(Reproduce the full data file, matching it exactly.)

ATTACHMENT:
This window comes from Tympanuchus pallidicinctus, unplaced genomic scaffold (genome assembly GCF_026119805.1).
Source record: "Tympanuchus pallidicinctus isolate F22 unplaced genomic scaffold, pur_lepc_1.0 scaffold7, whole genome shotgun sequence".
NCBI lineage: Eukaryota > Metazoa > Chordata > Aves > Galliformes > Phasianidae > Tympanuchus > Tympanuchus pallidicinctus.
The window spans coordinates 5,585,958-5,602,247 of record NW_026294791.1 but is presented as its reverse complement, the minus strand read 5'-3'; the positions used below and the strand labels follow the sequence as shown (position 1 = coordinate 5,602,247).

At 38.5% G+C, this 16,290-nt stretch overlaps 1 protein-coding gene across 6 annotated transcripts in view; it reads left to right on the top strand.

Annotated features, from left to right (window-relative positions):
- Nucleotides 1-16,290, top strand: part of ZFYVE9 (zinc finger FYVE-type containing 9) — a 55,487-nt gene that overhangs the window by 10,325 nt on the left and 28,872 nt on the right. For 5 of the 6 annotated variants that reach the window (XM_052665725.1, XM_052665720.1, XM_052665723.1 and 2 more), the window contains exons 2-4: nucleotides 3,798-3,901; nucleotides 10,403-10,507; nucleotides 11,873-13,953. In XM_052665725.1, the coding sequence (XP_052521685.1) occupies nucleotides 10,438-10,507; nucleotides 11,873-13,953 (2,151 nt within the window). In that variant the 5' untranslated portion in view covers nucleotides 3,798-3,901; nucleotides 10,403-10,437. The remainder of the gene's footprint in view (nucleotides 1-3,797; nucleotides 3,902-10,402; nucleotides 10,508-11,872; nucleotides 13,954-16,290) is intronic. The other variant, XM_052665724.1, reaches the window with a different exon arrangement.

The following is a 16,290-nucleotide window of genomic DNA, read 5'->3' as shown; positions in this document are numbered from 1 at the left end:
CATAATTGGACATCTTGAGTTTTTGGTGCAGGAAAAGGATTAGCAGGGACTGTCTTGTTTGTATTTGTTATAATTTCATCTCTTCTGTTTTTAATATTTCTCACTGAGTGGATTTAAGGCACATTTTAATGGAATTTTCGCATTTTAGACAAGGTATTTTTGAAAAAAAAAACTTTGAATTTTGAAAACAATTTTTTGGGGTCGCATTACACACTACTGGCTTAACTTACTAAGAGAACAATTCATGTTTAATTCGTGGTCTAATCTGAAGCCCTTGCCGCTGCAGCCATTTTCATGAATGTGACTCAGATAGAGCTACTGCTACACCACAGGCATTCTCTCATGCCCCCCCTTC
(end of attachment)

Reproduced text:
This window comes from Tympanuchus pallidicinctus, unplaced genomic scaffold (genome assembly GCF_026119805.1).
Source record: "Tympanuchus pallidicinctus isolate F22 unplaced genomic scaffold, pur_lepc_1.0 scaffold7, whole genome shotgun sequence".
NCBI lineage: Eukaryota > Metazoa > Chordata > Aves > Galliformes > Phasianidae > Tympanuchus > Tympanuchus pallidicinctus.
The window spans coordinates 5,585,958-5,602,247 of record NW_026294791.1 but is presented as its reverse complement, the minus strand read 5'-3'; the positions used below and the strand labels follow the sequence as shown (position 1 = coordinate 5,602,247).

At 38.5% G+C, this 16,290-nt stretch overlaps 1 protein-coding gene across 6 annotated transcripts in view; it reads left to right on the top strand.

Annotated features, from left to right (window-relative positions):
- Nucleotides 1-16,290, top strand: part of ZFYVE9 (zinc finger FYVE-type containing 9) — a 55,487-nt gene that overhangs the window by 10,325 nt on the left and 28,872 nt on the right. For 5 of the 6 annotated variants that reach the window (XM_052665725.1, XM_052665720.1, XM_052665723.1 and 2 more), the window contains exons 2-4: nucleotides 3,798-3,901; nucleotides 10,403-10,507; nucleotides 11,873-13,953. In XM_052665725.1, the coding sequence (XP_052521685.1) occupies nucleotides 10,438-10,507; nucleotides 11,873-13,953 (2,151 nt within the window). In that variant the 5' untranslated portion in view covers nucleotides 3,798-3,901; nucleotides 10,403-10,437. The remainder of the gene's footprint in view (nucleotides 1-3,797; nucleotides 3,902-10,402; nucleotides 10,508-11,872; nucleotides 13,954-16,290) is intronic. The other variant, XM_052665724.1, reaches the window with a different exon arrangement.

The following is a 16,290-nucleotide window of genomic DNA, read 5'->3' as shown; positions in this document are numbered from 1 at the left end:
CATAATTGGACATCTTGAGTTTTTGGTGCAGGAAAAGGATTAGCAGGGACTGTCTTGTTTGTATTTGTTATAATTTCATCTCTTCTGTTTTTAATATTTCTCACTGAGTGGATTTAAGGCACATTTTAATGGAATTTTCGCATTTTAGACAAGGTATTTTTGAAAAAAAAAACTTTGAATTTTGAAAACAATTTTTTGGGGTCGCATTACACACTACTGGCTTAACTTACTAAGAGAACAATTCATGTTTAATTCGTGGTCTAATCTGAAGCCCTTGCCGCTGCAGCCATTTTCATGAATGTGACTCAGATAGAGCTACTGCTACACCACAGGCATTCTCTCATGCCCCCCCTTC